Fears about the economy are not the only factor pushing prices down. According to industry experts, most of the money that has left the commodity markets does not belong to physical traders, but to financial speculators. According to JPMorgan Chase, about $16 billion flowed from the commodity futures markets in the week leading up to July 1, bringing the total for the year to a record $145 billion. This is partly due to higher interest rates. In May, long-term real rates in America turned positive for the first time since 2020. This has reduced the attractiveness of non-yielding commodities to speculators.

This suggests that commodity price inflation may not have been stopped. According to Tom Price of investment bank Liberum, changes driven by fluctuations in real rates are usually short-lived. The last time this happened in 2013, prices stabilized within a few weeks. In addition, prices remain sensitive to further supply disruptions. Commodity stocks are 19% below average during the limited production period, reducing shock protection.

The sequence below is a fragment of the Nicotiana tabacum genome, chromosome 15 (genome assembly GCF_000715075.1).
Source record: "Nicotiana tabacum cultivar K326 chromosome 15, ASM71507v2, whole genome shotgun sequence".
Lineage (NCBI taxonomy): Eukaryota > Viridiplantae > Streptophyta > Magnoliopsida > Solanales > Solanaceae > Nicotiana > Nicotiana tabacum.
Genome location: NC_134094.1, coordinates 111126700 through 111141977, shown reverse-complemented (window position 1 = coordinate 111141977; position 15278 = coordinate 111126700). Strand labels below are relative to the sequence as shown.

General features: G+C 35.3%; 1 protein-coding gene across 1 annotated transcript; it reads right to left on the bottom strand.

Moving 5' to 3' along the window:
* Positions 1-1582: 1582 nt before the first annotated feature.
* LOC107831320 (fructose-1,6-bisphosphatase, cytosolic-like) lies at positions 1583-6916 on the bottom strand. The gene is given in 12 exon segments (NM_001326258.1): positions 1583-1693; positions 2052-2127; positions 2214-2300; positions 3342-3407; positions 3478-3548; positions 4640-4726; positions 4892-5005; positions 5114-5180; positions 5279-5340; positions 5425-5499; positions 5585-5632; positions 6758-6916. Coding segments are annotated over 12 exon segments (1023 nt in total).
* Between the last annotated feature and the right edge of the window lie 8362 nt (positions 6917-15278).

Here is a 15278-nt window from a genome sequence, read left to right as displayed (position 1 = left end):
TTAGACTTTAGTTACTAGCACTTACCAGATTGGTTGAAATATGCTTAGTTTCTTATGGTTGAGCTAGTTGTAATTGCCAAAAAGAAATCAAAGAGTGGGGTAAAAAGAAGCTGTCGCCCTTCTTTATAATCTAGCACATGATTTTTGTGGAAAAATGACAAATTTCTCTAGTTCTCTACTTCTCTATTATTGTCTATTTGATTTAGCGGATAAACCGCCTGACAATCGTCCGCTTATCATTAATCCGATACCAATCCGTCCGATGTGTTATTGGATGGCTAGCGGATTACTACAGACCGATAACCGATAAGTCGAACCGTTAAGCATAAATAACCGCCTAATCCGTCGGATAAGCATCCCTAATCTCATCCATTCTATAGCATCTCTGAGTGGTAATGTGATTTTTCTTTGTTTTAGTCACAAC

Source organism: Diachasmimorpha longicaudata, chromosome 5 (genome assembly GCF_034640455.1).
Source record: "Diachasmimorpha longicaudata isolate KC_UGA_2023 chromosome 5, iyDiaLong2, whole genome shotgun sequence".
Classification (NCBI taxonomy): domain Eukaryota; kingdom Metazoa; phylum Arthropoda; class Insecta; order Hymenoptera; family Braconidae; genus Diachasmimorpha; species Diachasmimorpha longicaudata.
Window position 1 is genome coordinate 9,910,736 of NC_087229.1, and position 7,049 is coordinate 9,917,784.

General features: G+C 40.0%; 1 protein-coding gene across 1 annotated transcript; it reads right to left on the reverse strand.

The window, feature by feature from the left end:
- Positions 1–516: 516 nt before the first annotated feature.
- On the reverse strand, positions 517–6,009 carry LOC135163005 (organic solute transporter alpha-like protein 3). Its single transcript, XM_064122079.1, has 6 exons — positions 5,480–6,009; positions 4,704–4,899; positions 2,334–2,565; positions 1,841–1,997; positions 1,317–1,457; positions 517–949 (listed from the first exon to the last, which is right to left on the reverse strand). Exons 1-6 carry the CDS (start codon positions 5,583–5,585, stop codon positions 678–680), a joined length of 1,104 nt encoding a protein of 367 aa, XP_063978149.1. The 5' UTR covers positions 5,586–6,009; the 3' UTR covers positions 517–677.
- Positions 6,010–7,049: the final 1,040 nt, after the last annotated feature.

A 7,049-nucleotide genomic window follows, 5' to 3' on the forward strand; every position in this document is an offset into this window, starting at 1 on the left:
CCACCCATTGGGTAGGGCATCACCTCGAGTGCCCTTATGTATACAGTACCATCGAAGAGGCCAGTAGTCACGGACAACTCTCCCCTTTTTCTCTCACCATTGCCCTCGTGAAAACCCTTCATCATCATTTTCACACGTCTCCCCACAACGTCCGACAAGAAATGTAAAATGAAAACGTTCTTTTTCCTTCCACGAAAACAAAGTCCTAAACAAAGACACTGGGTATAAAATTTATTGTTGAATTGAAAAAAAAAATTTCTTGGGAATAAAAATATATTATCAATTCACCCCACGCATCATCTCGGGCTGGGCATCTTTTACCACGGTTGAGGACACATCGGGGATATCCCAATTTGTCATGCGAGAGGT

While some supply issues have been resolved, other triggers remain. Energy prices still depend on the situation around Russia and Ukraine. High energy prices, in turn, will force metal producers to cut production even further, widening the shortage. And the onset of the La Niña climate event for the third year in a row could disrupt the world’s grain harvest. In other words, high prices can persist even in a recession